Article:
They were once our great-grandfathers’ vision of progress. From their inception and race across the North American continent, these trains shaped our nation’s identity. While the U.S. freight industry operates more than 139,679 miles of track, Amtrak is a skeleton of the passenger service that once connected the county.
The train can be a beautiful way to travel but, for the most part, long-distance trains are used by people trying to get their lives together, find work, or reunite with people they love and hope will love them back. This project explores that search for something just out of reach and a bit intangible. It is about the desire for change and the possibility of hope fulfilled.
Sitting in those 40-year-old cars that need repair and remodeling, I wonder why the United States is willing to fall behind the rest of the world in a realm of transportation so important to our growing urban populations. At a time when such travel may soon be only a memory, I photograph to preserve these routes, passengers and their search.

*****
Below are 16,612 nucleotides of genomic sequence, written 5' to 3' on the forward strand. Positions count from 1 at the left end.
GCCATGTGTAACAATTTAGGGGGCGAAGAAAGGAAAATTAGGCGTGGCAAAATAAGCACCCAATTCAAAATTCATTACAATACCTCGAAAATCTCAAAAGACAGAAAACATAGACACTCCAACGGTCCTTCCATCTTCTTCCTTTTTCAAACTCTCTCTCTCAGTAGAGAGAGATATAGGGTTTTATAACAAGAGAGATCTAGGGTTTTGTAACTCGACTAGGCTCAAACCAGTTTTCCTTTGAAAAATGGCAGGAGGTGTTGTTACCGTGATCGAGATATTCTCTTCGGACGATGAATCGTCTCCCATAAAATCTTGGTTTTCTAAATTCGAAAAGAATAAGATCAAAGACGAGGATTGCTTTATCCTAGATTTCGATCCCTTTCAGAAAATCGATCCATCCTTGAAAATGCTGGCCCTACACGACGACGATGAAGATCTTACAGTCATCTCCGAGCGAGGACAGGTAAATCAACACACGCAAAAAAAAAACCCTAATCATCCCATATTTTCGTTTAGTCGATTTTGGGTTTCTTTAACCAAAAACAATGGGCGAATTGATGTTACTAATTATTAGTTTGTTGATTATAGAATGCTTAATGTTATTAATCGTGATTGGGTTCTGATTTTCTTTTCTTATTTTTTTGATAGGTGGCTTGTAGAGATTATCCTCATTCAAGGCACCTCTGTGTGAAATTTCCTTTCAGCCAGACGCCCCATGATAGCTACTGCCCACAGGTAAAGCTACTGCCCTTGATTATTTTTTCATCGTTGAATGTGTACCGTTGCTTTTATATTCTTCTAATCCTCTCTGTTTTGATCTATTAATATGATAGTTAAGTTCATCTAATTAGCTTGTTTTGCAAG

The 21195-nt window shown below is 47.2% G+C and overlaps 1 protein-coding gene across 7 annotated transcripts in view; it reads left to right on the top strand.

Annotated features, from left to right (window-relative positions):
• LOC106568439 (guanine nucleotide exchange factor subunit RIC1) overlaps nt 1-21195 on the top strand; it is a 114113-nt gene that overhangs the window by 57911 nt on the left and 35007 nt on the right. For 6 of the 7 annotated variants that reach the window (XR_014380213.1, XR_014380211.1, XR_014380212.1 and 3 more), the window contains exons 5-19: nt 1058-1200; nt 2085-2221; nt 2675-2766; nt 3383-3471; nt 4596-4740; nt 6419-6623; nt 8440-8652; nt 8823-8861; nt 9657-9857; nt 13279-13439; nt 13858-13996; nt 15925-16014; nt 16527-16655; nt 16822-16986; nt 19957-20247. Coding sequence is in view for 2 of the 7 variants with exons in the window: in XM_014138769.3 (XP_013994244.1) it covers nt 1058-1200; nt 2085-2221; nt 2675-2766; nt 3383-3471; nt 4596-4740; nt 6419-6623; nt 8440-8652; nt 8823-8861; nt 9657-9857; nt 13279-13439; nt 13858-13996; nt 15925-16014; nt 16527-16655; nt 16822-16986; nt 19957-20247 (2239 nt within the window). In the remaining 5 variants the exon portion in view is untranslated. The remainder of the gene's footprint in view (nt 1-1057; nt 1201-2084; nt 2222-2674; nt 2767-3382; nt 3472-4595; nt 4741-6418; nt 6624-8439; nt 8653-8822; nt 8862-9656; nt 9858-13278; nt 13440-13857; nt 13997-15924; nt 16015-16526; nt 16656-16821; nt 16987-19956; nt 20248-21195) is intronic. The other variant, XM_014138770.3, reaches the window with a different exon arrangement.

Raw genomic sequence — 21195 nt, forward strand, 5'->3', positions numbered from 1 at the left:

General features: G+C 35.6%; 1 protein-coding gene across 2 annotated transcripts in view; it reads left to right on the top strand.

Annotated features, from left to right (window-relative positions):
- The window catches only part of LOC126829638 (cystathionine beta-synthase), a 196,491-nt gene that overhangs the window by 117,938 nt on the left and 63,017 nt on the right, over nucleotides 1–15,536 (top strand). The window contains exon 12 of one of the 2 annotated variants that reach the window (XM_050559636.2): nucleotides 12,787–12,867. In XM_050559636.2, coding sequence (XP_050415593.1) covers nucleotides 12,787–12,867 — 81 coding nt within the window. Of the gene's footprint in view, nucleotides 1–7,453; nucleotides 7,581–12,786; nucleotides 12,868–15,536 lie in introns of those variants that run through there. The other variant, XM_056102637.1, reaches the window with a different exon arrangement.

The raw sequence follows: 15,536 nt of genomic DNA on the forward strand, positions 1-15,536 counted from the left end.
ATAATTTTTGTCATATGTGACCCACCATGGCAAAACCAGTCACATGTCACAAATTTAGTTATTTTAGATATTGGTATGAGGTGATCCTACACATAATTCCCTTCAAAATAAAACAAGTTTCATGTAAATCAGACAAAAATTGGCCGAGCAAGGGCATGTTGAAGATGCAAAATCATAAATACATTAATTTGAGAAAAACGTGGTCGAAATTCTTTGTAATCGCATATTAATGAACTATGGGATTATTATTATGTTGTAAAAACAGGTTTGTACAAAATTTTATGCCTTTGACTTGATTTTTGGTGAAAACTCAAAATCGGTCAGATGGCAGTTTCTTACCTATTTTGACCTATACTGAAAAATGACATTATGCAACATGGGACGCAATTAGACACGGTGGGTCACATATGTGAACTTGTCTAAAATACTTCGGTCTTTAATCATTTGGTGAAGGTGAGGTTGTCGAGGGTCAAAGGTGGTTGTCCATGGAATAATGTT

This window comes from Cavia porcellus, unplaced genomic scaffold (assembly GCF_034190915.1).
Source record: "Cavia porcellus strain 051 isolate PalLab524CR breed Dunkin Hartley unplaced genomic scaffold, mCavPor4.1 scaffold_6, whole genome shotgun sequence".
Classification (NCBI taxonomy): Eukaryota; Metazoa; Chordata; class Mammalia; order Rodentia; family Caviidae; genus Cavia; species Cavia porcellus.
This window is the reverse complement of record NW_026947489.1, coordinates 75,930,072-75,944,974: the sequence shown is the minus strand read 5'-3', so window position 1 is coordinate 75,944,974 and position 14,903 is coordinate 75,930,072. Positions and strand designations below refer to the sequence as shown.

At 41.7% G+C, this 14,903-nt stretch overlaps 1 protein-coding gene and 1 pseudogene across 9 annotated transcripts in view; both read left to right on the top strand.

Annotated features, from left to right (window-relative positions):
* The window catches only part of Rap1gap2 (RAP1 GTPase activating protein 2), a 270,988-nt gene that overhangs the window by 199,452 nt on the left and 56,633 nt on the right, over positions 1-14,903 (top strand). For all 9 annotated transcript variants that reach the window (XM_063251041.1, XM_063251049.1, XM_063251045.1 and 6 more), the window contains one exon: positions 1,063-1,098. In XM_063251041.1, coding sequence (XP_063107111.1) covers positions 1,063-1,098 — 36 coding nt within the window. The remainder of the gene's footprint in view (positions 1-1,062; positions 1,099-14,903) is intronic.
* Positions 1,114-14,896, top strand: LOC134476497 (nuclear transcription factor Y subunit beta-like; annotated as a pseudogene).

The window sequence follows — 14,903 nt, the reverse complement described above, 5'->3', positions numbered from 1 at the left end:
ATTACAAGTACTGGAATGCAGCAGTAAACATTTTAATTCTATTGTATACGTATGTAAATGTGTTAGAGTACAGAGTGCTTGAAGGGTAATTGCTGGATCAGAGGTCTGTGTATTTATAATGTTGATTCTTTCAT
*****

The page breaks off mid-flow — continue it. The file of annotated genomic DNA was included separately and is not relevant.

As I travel by 15-day rail passes, the train interior provides a consistent stage for uncovering passengers’ true journeys. They write the reason for their travel, where they are coming from, and where they hope to go. With an Amish family traveling to Tijuana for medical treatment, a teenage son hoping to reunite with his father, and a veteran transporting marijuana to the oil fields of North Dakota, stories are about connection, a desire for something to happen, or a situation to rectify. Collectively, they sketch our nation’s identity. In Search of Great Men combines original photography with these first-person, passenger-written accounts to explore contemporary America through our passenger rail system and those currently traveling by train.
Photo Credit: © McNair Evans and courtesy Sasha Wolf Gallery from the series In Search of Great Men that is currently on view at San Francisco City Hall through Nov. 18.